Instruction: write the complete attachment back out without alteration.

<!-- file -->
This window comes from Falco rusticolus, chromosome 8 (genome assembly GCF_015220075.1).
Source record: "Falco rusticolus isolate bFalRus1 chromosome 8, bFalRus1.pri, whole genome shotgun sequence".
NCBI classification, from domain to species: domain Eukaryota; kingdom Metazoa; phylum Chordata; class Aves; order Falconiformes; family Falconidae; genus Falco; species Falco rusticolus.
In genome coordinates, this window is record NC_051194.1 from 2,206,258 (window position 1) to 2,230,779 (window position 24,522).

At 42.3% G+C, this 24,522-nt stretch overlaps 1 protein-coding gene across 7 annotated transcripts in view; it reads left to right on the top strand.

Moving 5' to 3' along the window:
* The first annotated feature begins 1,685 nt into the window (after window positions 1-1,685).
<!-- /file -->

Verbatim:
This window comes from Falco rusticolus, chromosome 8 (genome assembly GCF_015220075.1).
Source record: "Falco rusticolus isolate bFalRus1 chromosome 8, bFalRus1.pri, whole genome shotgun sequence".
NCBI classification, from domain to species: domain Eukaryota; kingdom Metazoa; phylum Chordata; class Aves; order Falconiformes; family Falconidae; genus Falco; species Falco rusticolus.
In genome coordinates, this window is record NC_051194.1 from 2,206,258 (window position 1) to 2,230,779 (window position 24,522).

At 42.3% G+C, this 24,522-nt stretch overlaps 1 protein-coding gene across 7 annotated transcripts in view; it reads left to right on the top strand.

Moving 5' to 3' along the window:
* The first annotated feature begins 1,685 nt into the window (after window positions 1-1,685).